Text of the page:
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Anne Hill, Sussex Life, December 2014

Worthing mostly revels in the fact that Wilde wrote his most popular and successful play, The Importance of Being Earnest, while staying in the town. Indeed, there is a blue plaque to commemorate the fact. 14px

Yet as Antony Edmonds mentions towards the end of his new book, Oscar Wilde’s Scandalous Summer, whether this should be cause for celebration was questioned as recently as 2009, when another local historian claimed Wilde had seduced boys as young as 14 during his visit. Campaigners even tried to get the blue plaque removed, with one champion saying he “would fight tooth and nail... to erase a link between Worthing and a child abuser”.

Edmonds’ carefully researched account explores the playwright’s 1894 summer sojourn in greater depth, identifying it as a pivotal time for Wilde, encompassing both the pinnacle of his dramatic prowess and one of his most reckless flings.

The account of the events surrounding his flight from London and eight-week stay touch on all aspects of Wilde’s life: his money troubles and attempts to write himself out of them; his failing marriage and wife’s unhappiness; his affectionate but largely absent parenting of two sons; his blind love for Lord Alfred Douglas (Bosie) and his ‘friendships’ with local youths, one of whom was named in the trial which led to Wilde’s imprisonment within the year.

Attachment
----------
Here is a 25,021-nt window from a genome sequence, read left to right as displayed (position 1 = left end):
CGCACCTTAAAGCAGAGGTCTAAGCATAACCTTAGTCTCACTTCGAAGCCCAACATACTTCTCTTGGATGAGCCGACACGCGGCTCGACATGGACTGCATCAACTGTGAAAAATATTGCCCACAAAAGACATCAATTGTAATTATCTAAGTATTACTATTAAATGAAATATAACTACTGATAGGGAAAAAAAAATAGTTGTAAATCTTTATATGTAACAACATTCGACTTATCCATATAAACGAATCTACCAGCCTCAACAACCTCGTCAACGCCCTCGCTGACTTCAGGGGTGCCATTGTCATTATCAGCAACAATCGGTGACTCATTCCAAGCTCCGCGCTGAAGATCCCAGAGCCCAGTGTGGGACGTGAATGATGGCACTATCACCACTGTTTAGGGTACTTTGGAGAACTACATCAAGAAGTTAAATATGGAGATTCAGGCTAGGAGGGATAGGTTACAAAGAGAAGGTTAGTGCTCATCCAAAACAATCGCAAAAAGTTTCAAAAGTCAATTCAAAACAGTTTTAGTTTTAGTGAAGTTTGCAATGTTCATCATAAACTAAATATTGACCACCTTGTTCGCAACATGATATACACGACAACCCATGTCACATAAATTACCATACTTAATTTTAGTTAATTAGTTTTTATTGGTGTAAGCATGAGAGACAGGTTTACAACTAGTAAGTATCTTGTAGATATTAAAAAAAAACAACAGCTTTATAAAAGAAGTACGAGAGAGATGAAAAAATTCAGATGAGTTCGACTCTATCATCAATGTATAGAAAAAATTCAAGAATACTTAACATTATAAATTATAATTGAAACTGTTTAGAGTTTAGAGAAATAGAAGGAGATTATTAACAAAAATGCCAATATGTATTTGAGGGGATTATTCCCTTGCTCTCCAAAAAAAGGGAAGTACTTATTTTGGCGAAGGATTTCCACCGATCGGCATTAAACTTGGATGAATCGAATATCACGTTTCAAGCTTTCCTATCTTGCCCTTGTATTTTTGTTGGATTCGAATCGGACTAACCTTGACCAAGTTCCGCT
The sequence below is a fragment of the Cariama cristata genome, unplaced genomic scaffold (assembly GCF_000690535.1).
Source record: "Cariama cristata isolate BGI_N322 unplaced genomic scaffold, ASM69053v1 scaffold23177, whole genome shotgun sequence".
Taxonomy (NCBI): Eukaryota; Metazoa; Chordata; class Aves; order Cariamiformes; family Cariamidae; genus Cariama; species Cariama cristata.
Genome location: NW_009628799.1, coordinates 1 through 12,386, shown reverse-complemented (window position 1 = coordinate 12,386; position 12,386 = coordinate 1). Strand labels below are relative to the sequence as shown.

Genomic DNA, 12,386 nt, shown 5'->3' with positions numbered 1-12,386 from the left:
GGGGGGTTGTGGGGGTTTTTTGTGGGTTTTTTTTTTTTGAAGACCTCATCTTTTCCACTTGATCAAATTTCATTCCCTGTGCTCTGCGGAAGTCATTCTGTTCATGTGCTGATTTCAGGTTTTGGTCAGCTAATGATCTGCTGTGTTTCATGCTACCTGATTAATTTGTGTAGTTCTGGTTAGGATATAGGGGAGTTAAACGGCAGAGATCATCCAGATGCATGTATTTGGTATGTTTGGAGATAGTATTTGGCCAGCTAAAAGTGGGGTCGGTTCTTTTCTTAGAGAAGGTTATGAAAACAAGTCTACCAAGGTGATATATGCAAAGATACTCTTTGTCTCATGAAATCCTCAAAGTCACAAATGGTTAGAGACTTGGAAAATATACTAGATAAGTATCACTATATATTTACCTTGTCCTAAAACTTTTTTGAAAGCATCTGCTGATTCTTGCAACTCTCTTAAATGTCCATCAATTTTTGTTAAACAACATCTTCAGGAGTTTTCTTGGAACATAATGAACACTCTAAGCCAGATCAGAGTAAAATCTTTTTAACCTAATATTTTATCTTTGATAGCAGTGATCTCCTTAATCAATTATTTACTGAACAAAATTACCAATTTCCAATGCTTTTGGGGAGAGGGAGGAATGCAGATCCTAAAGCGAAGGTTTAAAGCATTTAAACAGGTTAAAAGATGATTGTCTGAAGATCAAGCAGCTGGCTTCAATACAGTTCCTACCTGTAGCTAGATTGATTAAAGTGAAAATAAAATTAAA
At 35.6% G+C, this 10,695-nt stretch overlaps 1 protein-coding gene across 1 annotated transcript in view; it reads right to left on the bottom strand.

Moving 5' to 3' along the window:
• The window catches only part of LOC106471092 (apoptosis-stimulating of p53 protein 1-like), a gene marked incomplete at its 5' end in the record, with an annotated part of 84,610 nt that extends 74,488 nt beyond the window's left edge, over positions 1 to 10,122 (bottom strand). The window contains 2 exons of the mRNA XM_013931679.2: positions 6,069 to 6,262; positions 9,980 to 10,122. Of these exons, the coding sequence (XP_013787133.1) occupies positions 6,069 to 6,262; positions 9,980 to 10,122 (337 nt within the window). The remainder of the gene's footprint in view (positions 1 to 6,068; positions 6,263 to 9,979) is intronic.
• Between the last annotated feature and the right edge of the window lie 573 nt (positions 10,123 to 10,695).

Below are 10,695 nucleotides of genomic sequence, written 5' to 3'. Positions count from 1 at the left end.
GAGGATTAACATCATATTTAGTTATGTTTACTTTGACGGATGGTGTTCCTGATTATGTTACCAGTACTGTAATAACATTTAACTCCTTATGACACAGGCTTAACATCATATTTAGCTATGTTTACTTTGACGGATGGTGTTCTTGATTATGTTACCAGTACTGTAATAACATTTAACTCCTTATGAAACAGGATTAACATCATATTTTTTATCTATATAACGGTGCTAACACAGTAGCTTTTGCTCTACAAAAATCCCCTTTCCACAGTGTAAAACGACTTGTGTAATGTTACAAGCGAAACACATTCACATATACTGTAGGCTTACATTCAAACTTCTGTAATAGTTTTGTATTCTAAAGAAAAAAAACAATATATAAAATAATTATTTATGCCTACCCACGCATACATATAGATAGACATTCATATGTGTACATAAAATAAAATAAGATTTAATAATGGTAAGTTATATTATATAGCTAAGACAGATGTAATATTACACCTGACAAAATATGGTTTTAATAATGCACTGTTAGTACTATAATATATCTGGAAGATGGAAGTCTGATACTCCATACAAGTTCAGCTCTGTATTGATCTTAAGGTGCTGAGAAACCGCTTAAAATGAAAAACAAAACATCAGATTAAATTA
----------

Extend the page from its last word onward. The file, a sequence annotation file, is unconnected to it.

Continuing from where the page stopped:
Edmonds’ approach is somewhat scholarly, and much of the material was previously published as articles for the journal of the Oscar Wilde Society. On occasion this means he takes readers’ knowledge of key events and texts in Wilde’s story for granted, but his narrative is mostly clear and engaging, and the presence of copious footnotes and appendices need not impede the casual reader. The large plates section, which includes many photographs of the town, is also a useful inclusion.

The book covers in detail all the locations, activities, characters and ramifications of the Worthing visit. Edmonds’ conclusions, where they are made, are carefully argued – mostly with the aid of letters sent by the people concerned – sometimes with reference to facts which came out during the later trial.

What emerges is the story of a rather more tarnished hero than the one popularised by Stephen Fry’s amusing and avuncular film portrayal. Edmonds does not shy away from the more damning and shocking details, and speculates on how Wilde’s sexual activities would be viewed in today’s social climate, where homosexuality is accepted but awareness and condemnation of child abuse is much greater.

Among the many myths tackled is the age of the key Worthing ‘boy’, Alphonse Conway. Edmonds’ research places him at 16, rather than the more controversial 14. A minor distinction, but perhaps the blue plaque is safe this time around.

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